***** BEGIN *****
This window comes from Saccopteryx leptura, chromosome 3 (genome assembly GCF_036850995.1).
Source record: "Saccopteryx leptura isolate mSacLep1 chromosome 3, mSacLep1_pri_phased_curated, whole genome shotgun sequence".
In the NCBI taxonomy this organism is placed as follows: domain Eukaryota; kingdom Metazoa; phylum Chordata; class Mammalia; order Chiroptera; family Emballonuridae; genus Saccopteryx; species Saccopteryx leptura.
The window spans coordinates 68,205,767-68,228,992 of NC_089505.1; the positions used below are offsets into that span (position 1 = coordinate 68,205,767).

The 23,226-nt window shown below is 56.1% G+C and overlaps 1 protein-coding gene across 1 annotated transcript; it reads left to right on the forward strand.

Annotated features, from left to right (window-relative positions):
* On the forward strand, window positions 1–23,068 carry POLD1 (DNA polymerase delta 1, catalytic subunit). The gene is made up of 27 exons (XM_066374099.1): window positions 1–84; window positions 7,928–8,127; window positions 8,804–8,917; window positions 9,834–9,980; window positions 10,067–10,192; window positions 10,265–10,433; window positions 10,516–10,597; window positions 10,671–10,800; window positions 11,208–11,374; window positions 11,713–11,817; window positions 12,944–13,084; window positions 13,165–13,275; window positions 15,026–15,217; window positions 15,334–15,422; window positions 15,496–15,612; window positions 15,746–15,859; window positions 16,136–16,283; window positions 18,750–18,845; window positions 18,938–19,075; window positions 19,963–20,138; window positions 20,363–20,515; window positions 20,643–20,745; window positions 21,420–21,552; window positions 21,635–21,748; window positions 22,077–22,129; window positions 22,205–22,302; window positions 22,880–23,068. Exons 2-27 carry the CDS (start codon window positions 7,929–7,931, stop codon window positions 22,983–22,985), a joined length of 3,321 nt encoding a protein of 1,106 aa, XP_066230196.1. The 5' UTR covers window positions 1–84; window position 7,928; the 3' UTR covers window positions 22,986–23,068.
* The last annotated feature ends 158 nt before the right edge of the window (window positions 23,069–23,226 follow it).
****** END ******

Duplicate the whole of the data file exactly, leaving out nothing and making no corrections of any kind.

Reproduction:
This window comes from Saccopteryx leptura, chromosome 3 (genome assembly GCF_036850995.1).
Source record: "Saccopteryx leptura isolate mSacLep1 chromosome 3, mSacLep1_pri_phased_curated, whole genome shotgun sequence".
In the NCBI taxonomy this organism is placed as follows: domain Eukaryota; kingdom Metazoa; phylum Chordata; class Mammalia; order Chiroptera; family Emballonuridae; genus Saccopteryx; species Saccopteryx leptura.
The window spans coordinates 68,205,767-68,228,992 of NC_089505.1; the positions used below are offsets into that span (position 1 = coordinate 68,205,767).

The 23,226-nt window shown below is 56.1% G+C and overlaps 1 protein-coding gene across 1 annotated transcript; it reads left to right on the forward strand.

Annotated features, from left to right (window-relative positions):
* On the forward strand, window positions 1–23,068 carry POLD1 (DNA polymerase delta 1, catalytic subunit). The gene is made up of 27 exons (XM_066374099.1): window positions 1–84; window positions 7,928–8,127; window positions 8,804–8,917; window positions 9,834–9,980; window positions 10,067–10,192; window positions 10,265–10,433; window positions 10,516–10,597; window positions 10,671–10,800; window positions 11,208–11,374; window positions 11,713–11,817; window positions 12,944–13,084; window positions 13,165–13,275; window positions 15,026–15,217; window positions 15,334–15,422; window positions 15,496–15,612; window positions 15,746–15,859; window positions 16,136–16,283; window positions 18,750–18,845; window positions 18,938–19,075; window positions 19,963–20,138; window positions 20,363–20,515; window positions 20,643–20,745; window positions 21,420–21,552; window positions 21,635–21,748; window positions 22,077–22,129; window positions 22,205–22,302; window positions 22,880–23,068. Exons 2-27 carry the CDS (start codon window positions 7,929–7,931, stop codon window positions 22,983–22,985), a joined length of 3,321 nt encoding a protein of 1,106 aa, XP_066230196.1. The 5' UTR covers window positions 1–84; window position 7,928; the 3' UTR covers window positions 22,986–23,068.
* The last annotated feature ends 158 nt before the right edge of the window (window positions 23,069–23,226 follow it).